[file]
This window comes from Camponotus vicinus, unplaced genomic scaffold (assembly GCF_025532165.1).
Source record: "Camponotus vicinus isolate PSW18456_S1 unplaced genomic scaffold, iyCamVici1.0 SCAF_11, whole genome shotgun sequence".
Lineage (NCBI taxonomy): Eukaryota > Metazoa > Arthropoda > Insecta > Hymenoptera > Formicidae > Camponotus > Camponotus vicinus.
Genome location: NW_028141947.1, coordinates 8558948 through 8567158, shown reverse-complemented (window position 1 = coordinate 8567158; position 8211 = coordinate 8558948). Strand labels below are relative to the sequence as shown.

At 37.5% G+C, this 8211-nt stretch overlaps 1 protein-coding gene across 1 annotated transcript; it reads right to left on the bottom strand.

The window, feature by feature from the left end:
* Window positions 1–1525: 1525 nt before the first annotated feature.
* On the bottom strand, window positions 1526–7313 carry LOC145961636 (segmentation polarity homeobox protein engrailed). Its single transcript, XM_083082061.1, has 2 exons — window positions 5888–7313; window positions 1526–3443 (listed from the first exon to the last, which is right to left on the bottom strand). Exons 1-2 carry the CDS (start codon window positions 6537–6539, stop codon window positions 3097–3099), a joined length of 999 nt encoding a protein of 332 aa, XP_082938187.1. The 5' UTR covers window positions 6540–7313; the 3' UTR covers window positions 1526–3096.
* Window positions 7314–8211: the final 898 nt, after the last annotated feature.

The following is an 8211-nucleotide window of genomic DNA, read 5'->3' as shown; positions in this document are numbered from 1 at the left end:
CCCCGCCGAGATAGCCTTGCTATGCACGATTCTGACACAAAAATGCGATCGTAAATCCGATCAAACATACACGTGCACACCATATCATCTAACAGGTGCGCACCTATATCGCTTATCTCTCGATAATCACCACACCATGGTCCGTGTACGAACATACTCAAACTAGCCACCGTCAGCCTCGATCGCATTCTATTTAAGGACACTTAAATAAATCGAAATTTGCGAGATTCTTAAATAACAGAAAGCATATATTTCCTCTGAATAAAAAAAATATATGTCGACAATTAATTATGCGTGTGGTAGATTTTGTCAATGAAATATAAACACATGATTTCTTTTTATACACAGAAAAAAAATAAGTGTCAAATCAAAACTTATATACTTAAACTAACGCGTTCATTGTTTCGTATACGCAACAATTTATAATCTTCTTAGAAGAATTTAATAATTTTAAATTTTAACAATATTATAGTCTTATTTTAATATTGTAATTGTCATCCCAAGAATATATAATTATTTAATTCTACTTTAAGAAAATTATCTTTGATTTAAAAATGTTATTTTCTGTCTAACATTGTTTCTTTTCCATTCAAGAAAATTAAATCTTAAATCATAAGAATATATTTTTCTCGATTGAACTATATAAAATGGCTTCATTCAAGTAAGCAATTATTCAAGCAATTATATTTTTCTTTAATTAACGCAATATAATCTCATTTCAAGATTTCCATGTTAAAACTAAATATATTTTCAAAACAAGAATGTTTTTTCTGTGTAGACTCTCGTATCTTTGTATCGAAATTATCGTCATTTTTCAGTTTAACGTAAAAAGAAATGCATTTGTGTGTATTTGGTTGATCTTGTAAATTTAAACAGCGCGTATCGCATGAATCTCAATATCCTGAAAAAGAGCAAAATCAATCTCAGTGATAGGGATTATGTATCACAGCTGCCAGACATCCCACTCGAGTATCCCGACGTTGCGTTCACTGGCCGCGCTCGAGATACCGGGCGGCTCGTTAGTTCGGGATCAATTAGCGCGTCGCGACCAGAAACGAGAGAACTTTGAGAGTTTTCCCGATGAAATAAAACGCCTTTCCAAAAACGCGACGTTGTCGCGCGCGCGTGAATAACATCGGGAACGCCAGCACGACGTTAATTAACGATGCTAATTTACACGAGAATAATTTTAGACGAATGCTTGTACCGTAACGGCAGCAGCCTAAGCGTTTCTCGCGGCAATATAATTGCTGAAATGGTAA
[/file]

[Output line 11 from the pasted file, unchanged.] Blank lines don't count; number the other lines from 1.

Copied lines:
CCCCGCCGAGATAGCCTTGCTATGCACGATTCTGACACAAAAATGCGATCGTAAATCCGATCAAACATACACGTGCACACCATATCATCTAACAGGTGCGCACCTATATCGCTTATCTCTCGATAATCACCACACCATGGTCCGTGTACGAACATACTCAAACTAGCCACCGTCAGCCTCGATCGCATTCTATTTAAGGACACTTAAATAAATCGAAATTTGCGAGATTCTTAAATAACAGAAAGCATATATTTCCTCTGAATAAAAAAAATATATGTCGACAATTAATTATGCGTGTGGTAGATTTTGTCAATGAAATATAAACACATGATTTCTTTTTATACACAGAAAAAAAATAAGTGTCAAATCAAAACTTATATACTTAAACTAACGCGTTCATTGTTTCGTATACGCAACAATTTATAATCTTCTTAGAAGAATTTAATAATTTTAAATTTTAACAATATTATAGTCTTATTTTAATATTGTAATTGTCATCCCAAGAATATATAATTATTTAATTCTACTTTAAGAAAATTATCTTTGATTTAAAAATGTTATTTTCTGTCTAACATTGTTTCTTTTCCATTCAAGAAAATTAAATCTTAAATCATAAGAATATATTTTTCTCGATTGAACTATATAAAATGGCTTCATTCAAGTAAGCAATTATTCAAGCAATTATATTTTTCTTTAATTAACGCAATATAATCTCATTTCAAGATTTCCATGTTAAAACTAAATATATTTTCAAAACAAGAATGTTTTTTCTGTGTAGACTCTCGTATCTTTGTATCGAAATTATCGTCATTTTTCAGTTTAACGTAAAAAGAAATGCATTTGTGTGTATTTGGTTGATCTTGTAAATTTAAACAGCGCGTATCGCATGAATCTCAATATCCTGAAAAAGAGCAAAATCAATCTCAGTGATAGGGATTATGTATCACAGCTGCCAGACATCCCACTCGAGTATCCCGACGTTGCGTTCACTGGCCGCGCTCGAGATACCGGGCGGCTCGTTAGTTCGGGATCAATTAGCGCGTCGCGACCAGAAACGAGAGAACTTTGAGAGTTTTCCCGATGAAATAAAACGCCTTTCCAAAAACGCGACGTTGTCGCGCGCGCGTGAATAACATCGGGAACGCCAGCACGACGTTAATTAACGATGCTAATTTACACGAGAATAATTTTAGACGAATGCTTGTACCGTAACGGCAGCAGCCTAAGCGTTTCTCGCGGCAATATAATTGCTGAAATGGTAA